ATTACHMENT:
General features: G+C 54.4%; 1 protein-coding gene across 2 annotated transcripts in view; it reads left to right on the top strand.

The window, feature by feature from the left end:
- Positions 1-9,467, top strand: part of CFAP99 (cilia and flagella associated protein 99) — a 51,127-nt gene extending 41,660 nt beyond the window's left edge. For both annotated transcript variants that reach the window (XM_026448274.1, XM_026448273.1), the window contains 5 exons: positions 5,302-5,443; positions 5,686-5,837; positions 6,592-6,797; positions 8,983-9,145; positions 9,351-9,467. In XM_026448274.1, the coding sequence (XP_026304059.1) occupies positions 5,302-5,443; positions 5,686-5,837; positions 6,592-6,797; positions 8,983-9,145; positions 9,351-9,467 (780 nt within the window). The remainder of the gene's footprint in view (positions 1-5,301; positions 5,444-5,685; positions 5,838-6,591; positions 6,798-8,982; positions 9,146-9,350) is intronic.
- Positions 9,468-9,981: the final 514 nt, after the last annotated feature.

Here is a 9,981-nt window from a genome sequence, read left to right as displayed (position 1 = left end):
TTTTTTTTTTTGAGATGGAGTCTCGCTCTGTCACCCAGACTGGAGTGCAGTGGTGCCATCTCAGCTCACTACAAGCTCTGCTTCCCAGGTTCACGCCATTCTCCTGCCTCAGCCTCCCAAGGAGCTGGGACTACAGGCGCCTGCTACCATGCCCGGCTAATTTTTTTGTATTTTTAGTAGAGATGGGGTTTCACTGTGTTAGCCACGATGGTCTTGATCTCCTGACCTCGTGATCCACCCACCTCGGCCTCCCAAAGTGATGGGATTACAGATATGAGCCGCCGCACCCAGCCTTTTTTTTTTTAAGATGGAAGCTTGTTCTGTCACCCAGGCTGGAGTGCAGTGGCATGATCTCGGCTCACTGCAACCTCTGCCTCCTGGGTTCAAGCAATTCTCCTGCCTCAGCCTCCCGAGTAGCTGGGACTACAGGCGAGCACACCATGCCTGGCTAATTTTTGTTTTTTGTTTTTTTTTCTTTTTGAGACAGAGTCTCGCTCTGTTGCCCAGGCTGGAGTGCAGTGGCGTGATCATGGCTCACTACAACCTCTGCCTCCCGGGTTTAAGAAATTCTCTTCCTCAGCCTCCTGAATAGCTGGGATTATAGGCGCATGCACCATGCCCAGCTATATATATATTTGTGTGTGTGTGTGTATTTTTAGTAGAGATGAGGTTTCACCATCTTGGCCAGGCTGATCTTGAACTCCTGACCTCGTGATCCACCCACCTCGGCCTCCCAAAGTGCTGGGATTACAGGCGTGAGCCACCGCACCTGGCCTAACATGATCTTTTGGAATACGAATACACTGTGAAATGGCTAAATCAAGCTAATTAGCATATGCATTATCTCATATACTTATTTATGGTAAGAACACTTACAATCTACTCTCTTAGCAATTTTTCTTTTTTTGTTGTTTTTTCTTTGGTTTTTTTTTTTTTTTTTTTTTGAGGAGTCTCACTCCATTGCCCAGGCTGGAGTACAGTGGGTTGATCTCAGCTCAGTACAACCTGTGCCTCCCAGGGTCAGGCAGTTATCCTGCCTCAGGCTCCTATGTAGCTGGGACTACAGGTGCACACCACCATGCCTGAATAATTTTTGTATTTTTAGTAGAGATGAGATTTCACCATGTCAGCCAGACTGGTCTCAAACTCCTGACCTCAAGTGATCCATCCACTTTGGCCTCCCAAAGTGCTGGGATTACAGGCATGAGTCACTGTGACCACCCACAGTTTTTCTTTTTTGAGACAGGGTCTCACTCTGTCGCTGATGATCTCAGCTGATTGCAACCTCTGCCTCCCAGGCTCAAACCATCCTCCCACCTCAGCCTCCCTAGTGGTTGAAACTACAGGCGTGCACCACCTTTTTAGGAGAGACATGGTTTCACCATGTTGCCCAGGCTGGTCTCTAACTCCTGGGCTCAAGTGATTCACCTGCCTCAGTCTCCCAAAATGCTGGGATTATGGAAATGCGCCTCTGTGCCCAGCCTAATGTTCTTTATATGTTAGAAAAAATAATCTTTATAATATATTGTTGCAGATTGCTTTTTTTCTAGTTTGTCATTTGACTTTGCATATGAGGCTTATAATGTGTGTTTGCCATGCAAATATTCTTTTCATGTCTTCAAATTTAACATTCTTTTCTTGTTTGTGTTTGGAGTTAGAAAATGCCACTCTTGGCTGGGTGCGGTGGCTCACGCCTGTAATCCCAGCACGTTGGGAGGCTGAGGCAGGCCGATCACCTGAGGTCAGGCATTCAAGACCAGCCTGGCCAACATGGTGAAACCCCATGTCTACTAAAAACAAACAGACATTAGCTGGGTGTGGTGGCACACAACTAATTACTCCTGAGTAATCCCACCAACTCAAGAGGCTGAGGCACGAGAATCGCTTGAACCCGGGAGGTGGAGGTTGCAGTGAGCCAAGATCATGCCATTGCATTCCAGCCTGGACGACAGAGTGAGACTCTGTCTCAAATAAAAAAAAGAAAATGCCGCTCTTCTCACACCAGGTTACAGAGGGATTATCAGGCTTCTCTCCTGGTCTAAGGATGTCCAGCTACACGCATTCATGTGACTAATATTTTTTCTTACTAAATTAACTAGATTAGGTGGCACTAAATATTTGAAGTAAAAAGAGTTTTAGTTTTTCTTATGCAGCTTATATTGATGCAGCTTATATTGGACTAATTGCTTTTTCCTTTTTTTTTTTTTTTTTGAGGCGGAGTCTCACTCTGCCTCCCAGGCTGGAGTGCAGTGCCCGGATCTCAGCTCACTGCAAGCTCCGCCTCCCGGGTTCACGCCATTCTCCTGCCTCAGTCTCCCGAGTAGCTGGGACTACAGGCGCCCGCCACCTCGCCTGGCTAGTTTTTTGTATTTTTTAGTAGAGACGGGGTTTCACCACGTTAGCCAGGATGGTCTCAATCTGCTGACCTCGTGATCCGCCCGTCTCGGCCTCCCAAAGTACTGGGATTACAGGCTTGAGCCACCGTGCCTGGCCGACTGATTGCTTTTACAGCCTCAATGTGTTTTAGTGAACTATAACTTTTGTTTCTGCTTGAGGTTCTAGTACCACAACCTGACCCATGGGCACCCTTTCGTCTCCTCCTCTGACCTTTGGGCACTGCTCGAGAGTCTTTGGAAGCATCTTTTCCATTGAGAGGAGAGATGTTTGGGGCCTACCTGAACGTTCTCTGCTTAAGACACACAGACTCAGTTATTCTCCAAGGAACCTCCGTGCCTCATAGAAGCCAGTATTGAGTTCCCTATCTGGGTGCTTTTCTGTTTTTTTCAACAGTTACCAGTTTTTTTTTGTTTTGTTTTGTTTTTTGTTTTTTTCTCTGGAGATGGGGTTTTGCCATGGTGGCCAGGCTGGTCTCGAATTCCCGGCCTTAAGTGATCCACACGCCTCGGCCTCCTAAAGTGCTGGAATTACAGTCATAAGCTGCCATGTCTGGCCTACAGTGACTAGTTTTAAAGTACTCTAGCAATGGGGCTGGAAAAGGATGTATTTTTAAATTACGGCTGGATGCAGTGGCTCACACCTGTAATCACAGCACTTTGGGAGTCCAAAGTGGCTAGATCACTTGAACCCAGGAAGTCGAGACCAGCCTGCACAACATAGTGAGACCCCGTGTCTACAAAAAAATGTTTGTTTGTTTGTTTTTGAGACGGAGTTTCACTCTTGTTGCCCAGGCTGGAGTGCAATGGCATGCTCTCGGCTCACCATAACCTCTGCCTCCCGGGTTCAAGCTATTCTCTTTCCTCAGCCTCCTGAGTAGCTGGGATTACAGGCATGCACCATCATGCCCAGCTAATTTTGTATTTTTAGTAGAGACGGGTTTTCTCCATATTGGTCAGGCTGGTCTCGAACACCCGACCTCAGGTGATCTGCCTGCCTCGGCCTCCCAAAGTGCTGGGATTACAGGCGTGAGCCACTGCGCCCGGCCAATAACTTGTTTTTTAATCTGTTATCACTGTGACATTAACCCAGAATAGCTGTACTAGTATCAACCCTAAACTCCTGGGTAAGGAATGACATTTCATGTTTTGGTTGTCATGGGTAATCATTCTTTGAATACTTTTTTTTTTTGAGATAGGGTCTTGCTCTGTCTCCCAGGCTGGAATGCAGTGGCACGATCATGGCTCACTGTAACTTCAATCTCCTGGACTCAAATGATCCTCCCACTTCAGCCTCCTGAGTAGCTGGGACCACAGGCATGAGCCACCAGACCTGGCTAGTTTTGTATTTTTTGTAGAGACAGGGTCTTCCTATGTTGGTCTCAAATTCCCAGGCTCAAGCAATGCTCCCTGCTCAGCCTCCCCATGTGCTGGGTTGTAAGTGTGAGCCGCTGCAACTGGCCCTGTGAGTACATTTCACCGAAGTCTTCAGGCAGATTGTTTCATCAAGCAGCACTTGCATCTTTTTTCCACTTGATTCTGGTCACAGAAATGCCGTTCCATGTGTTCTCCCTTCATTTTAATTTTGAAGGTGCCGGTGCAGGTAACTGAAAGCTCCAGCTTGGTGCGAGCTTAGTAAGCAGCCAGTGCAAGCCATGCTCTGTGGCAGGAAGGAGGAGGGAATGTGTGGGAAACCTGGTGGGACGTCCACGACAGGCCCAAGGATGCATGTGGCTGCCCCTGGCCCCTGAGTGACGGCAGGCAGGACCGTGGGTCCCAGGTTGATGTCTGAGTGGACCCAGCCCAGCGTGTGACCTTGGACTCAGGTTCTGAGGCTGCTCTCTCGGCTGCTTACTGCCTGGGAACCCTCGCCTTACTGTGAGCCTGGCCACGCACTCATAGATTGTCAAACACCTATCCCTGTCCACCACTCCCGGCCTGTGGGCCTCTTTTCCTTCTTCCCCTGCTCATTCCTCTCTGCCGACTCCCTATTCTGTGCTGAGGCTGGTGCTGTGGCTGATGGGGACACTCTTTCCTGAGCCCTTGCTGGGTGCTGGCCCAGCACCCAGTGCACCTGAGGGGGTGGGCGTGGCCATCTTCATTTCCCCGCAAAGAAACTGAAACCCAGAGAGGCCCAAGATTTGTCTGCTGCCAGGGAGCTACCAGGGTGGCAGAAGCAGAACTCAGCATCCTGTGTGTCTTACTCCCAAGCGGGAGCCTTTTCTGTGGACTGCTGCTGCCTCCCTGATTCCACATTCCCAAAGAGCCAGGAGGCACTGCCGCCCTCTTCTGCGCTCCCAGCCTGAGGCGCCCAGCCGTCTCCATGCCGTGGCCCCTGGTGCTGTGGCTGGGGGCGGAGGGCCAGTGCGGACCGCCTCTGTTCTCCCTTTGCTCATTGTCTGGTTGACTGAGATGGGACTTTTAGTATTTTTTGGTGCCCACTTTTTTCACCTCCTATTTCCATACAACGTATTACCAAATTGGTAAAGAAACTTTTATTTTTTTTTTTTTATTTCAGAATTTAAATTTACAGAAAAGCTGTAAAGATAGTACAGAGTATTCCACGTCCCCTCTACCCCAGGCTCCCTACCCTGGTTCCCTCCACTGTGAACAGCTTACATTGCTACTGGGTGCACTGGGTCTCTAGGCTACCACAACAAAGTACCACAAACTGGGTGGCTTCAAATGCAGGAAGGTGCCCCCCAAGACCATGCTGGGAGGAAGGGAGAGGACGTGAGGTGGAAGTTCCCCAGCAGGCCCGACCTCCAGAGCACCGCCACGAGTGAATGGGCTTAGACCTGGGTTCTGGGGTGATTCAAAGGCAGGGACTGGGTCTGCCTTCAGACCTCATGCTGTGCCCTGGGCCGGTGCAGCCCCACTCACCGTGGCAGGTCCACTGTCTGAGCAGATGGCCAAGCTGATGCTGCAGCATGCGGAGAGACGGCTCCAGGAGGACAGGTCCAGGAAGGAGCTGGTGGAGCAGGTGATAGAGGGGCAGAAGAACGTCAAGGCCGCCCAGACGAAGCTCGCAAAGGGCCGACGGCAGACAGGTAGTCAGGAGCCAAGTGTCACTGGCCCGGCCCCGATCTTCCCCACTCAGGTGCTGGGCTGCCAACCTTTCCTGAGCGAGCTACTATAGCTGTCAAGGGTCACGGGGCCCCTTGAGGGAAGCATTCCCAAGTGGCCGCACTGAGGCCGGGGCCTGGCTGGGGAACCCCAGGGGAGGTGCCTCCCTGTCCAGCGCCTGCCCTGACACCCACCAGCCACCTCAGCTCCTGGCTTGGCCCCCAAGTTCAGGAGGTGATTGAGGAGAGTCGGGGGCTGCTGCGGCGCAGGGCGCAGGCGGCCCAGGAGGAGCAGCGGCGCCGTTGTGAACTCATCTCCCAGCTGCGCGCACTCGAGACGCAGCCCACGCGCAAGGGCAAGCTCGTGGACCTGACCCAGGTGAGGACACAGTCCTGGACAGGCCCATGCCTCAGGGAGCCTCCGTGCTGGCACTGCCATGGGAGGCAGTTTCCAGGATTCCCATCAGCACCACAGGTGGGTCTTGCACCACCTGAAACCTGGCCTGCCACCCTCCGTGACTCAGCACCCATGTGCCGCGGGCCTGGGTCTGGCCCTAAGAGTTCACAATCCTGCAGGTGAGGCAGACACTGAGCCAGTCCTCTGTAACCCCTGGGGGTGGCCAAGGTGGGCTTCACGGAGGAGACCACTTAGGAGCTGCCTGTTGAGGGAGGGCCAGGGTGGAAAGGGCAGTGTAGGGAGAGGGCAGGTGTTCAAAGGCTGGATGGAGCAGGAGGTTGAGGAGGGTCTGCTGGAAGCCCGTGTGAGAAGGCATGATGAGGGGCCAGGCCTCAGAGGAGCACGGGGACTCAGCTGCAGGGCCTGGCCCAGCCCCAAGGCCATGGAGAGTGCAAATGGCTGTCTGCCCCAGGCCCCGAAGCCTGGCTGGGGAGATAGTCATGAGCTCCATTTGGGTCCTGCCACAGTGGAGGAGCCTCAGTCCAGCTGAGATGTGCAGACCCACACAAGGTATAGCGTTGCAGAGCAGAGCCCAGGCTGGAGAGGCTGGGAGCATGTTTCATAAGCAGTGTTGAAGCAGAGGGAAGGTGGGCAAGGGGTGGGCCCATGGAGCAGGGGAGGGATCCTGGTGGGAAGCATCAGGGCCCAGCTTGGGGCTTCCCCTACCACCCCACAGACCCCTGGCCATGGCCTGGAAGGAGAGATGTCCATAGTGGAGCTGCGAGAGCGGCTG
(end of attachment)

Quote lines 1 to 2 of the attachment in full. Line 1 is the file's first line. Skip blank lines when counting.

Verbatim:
General features: G+C 54.4%; 1 protein-coding gene across 2 annotated transcripts in view; it reads left to right on the top strand.

The window, feature by feature from the left end: